Lynmouth: one of the jewels of North Devon, England | Photo: Ester Spears

England's North Devon is the 12th World Surfing Reserve. Welcome to the ultimate UK surf ecosystem.

The southwest British world-class surf zone stretches across 19 miles (30 kilometers) of coastlines.

North Devon features several iconic surf breaks, including Croyde, Lynmouth, Saunton, and Woolacombe.

The protected surfing beaches provide spectacular conditions for all types of level surfers - first-timers, beginners, intermediate, and advanced wave riders.

The local sandy surf spots deliver gentle-peeling rollers and fast, long and powerful, high-performance tapering walls of saltwater.

North Devon has a rich surf culture, and its surfing life flourishes around unique natural surroundings and a passional community.

It is the home of the sport's national governing body Surfing England, the Museum of British Surfing, and several surf brands.

According to a 2008 study, surfing contributes with over £50 million per year to the local economy and fuels around 1,500 jobs.

Woolacombe: North Devon has amazing beach breaks | Photo: Gordon Dryburgh

To Have and to Hold

Kevin Cook is one of North Devon's surfing pioneers.

"Cookie" shaped his first surfboard in 1968 and was responsible for proposing North Devon as a World Surfing Reserve.

"We must protect the unique surfing environment of North Devon so that we can ensure future generations can experience the magic and beauty of being at one with the ocean," underlines Cook.

"Water quality is good, but we need water companies to invest more in infrastructure."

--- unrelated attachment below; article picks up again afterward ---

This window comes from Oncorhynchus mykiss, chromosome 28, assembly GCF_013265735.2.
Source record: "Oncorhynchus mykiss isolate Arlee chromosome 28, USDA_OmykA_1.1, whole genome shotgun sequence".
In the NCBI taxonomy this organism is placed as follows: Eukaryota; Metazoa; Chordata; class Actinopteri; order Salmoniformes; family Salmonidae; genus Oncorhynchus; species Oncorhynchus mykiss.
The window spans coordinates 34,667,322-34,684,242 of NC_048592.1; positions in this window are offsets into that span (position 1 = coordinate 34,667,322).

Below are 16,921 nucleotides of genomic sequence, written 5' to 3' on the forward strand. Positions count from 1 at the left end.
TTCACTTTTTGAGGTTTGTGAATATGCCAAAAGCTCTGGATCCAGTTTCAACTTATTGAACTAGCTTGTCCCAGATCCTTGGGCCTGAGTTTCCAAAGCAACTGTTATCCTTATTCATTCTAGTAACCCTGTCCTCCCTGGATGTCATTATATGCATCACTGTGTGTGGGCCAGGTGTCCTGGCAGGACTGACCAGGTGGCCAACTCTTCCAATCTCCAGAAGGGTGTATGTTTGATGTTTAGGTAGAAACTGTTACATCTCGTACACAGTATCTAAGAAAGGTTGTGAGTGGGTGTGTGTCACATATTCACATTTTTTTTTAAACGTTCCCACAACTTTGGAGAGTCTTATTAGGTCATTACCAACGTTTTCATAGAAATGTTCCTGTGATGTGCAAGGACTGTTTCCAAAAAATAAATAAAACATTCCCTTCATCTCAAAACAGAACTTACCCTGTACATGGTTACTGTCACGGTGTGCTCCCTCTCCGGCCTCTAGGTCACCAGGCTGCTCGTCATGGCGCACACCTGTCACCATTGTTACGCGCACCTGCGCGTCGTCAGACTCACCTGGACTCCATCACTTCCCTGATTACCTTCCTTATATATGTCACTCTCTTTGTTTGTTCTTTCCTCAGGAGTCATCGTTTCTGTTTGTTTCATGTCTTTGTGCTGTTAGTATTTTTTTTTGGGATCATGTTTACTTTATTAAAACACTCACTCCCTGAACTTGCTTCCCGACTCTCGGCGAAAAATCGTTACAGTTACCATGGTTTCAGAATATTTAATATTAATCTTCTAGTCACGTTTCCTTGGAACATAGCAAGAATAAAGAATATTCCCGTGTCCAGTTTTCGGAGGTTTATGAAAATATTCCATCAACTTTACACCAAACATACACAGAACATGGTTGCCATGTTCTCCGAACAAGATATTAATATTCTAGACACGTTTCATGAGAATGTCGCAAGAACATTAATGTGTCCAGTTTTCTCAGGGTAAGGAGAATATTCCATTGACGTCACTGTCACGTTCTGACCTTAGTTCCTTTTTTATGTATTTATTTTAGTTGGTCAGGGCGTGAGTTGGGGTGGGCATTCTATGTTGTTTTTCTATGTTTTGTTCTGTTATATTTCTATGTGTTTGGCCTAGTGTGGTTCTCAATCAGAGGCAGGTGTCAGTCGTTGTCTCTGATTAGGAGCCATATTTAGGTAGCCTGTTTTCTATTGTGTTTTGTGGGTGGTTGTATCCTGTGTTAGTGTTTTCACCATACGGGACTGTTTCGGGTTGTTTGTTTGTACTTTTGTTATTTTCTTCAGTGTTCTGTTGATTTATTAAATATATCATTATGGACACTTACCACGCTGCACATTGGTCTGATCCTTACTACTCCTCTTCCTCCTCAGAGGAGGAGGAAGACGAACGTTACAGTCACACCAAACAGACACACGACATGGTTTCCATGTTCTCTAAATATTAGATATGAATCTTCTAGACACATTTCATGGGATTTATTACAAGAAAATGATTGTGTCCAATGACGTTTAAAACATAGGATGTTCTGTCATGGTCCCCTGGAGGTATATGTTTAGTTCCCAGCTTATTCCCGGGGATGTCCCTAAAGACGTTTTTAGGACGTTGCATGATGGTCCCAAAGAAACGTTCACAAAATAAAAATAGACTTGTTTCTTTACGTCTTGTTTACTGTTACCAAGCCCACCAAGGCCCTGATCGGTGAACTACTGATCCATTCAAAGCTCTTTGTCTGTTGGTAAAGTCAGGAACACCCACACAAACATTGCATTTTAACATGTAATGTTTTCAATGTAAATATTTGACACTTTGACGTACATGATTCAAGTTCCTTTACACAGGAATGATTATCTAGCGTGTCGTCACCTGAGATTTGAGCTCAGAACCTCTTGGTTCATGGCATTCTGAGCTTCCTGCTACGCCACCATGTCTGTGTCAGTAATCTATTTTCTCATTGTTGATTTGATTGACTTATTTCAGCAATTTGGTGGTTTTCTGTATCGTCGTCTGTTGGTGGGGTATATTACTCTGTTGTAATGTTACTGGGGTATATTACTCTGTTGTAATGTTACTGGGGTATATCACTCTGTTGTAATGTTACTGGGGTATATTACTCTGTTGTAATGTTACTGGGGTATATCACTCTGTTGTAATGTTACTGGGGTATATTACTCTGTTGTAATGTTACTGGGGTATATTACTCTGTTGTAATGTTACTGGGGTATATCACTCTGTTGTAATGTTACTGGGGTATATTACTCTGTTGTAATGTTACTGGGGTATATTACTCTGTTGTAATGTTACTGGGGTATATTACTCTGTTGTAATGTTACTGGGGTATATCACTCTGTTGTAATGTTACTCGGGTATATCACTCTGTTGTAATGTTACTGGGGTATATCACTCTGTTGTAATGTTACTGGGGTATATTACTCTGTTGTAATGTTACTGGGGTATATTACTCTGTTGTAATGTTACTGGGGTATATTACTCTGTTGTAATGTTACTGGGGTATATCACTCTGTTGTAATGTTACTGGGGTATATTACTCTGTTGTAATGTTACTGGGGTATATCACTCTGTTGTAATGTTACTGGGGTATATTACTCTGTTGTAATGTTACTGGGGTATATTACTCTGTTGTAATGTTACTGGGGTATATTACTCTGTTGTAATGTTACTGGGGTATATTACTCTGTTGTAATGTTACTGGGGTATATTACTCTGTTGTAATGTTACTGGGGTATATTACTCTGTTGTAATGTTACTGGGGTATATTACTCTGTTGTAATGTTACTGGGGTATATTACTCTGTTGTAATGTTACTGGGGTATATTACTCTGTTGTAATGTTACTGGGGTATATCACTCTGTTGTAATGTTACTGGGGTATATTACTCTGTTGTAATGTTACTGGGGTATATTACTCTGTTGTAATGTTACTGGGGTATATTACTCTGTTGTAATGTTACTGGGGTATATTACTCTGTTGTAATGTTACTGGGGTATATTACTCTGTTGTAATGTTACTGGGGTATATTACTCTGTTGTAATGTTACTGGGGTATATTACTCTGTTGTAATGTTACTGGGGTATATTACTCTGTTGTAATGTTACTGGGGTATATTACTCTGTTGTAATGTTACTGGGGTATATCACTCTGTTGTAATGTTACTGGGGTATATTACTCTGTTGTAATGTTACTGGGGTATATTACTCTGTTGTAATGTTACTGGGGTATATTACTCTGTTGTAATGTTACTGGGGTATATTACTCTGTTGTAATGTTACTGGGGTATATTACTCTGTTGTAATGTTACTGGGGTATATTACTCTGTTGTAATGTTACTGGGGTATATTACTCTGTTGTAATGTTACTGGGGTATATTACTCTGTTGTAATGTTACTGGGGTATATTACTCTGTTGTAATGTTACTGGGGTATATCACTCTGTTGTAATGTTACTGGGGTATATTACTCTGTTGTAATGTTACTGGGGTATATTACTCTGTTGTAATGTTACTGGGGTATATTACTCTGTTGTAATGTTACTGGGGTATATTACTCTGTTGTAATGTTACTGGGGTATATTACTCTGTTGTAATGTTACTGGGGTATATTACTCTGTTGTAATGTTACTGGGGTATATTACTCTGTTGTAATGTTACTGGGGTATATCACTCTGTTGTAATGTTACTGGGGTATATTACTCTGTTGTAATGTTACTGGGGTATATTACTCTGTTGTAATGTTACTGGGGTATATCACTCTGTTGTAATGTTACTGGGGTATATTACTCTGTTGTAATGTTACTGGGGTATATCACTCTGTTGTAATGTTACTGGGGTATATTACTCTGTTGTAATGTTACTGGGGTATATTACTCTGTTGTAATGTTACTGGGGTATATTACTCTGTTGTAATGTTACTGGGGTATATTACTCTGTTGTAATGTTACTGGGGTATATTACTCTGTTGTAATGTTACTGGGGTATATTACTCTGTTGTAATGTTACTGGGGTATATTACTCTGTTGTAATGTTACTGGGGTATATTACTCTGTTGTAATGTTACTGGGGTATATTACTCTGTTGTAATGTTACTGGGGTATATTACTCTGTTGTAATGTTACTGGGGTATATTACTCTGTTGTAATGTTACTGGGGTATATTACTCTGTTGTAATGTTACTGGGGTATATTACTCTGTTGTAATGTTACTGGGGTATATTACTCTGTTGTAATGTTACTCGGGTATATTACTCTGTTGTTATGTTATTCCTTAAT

North Devon's Local Stewardship Council designed a plan to improve the conservation of the coastline and waves.

Surfers Against Sewage, North Devon UNESCO Biosphere, and Area of Outstanding Natural Beauty (AONB) are some of the groups involved in the region's stewardship plan.

Their ultimate goal is to protect the surf breaks and the waves from water quality and pollution, harmful coastal development, the impacts of climate change, and limited coastal access.

North Devon is the first-ever cold water World Surfing Reserve and the first of its kind in the United Kingdom.

Putsburough: a spectacular British wave now protected as a World Surfing Reserve | Photo: Rob Tibbles

What is a World Surfing Reserve?

A World Surf Reserve (WSR) is all about good waves - and surfing - and about looking out for those waves.

"To create a WSR, you need certain things to come together in alignment. It could be a variety of good waves or just one single break," notes Kevin Cook.

"We're looking at a super environment; a place where Nature is actually also present in spades so that it really represents our world at its best, through the variety of marine creatures, the cleanliness of the water, the background, the surrounding, the environment, and its totality."

"You then need to have a strong surfing culture - something that gives a sense of history to the place you're talking about, that shows the people have cared about a place for a long time, and that surfing is being really important to the local people."

"You also need to have something that shows that the community itself has benefited in some way from the presence of surfing and the people enjoying themselves like that - that people make money from it, and they enjoy it."

"You have to have a group who identify themselves as custodians of the place, something we call a stewardship council."

When all these features align, a World Surfing Reserve can be established.

The World Surfing Reserves program was launched in 2009 by Save the Waves Coalition.

Since its creation, it has dedicated and protected Malibu and Santa Cruz (California), Ericeira (Portugal), the Gold Coast, Manly and Noosa (Australia), Punta de Lobos (Chile), Huanchaco (Peru), Guarda do Embau (Brazil), and Bahia de Todos Santos (Mexico).

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